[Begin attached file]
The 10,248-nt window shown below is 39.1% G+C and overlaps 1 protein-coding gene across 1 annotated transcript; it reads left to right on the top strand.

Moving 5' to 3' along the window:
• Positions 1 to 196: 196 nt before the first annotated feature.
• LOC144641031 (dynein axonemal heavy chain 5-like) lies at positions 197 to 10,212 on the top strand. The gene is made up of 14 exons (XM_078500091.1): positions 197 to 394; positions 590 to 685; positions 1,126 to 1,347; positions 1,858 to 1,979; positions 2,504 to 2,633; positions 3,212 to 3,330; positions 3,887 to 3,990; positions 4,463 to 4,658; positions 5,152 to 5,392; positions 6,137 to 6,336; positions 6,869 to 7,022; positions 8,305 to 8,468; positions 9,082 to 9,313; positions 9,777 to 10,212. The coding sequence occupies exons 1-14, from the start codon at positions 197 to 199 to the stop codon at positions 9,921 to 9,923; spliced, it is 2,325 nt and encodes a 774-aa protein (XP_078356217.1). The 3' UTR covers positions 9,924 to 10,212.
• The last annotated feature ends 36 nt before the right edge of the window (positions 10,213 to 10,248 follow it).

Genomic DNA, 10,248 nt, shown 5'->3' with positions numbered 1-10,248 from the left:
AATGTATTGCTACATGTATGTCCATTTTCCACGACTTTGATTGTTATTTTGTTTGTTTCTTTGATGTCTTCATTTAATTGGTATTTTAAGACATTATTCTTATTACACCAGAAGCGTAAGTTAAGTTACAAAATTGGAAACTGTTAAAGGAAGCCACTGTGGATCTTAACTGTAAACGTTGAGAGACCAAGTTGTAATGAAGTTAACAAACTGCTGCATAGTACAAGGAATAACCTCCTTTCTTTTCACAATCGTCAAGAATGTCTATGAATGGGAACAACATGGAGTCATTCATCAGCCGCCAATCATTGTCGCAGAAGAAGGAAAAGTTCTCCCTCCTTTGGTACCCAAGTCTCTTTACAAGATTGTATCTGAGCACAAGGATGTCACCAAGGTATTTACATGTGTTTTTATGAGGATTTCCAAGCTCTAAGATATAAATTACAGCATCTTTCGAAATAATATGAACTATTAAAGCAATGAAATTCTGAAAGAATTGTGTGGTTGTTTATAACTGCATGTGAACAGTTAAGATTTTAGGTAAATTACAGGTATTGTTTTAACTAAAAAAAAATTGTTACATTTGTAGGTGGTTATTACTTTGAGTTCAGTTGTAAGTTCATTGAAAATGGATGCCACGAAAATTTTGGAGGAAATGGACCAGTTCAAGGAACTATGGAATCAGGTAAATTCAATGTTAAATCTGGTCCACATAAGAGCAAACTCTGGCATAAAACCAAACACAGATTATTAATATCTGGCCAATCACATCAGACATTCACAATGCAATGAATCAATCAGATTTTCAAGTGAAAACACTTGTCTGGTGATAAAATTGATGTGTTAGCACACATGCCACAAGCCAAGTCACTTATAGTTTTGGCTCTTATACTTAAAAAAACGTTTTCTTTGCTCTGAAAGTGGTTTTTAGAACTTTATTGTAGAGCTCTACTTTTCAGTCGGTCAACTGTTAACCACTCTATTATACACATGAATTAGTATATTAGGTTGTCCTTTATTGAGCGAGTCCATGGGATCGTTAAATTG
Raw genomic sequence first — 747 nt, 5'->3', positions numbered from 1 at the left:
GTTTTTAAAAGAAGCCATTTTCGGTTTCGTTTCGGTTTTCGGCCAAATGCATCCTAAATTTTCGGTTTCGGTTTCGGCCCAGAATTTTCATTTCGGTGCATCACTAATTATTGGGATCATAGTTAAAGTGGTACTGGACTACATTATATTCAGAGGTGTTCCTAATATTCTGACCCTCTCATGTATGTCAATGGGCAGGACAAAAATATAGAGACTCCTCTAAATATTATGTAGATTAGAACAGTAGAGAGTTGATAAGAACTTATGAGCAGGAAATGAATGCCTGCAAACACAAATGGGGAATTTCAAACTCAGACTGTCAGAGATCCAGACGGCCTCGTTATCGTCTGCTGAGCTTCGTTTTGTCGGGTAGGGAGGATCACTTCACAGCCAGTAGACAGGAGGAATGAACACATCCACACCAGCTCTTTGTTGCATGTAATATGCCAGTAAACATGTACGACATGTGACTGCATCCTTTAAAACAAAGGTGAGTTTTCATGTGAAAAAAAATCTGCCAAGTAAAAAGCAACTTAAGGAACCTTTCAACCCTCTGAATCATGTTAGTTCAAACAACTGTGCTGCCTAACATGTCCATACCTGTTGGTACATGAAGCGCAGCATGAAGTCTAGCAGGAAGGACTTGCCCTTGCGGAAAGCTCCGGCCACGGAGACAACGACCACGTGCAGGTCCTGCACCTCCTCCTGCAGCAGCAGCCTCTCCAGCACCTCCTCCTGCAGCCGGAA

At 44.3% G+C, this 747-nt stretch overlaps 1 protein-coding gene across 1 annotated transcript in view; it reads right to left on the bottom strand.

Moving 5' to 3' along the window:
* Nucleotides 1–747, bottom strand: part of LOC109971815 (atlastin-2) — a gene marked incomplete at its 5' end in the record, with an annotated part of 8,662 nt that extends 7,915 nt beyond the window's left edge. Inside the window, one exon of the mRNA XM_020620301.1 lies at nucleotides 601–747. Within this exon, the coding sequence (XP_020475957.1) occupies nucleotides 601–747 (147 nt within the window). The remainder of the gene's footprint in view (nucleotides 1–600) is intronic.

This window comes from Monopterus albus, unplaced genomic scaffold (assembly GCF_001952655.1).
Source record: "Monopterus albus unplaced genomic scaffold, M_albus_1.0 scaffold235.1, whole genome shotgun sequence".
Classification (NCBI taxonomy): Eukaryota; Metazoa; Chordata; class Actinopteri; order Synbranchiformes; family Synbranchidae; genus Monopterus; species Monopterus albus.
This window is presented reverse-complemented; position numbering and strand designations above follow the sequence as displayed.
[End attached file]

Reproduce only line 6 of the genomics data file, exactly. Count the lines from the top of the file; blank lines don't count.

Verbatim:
Genomic DNA, 10,248 nt, shown 5'->3' with positions numbered 1-10,248 from the left: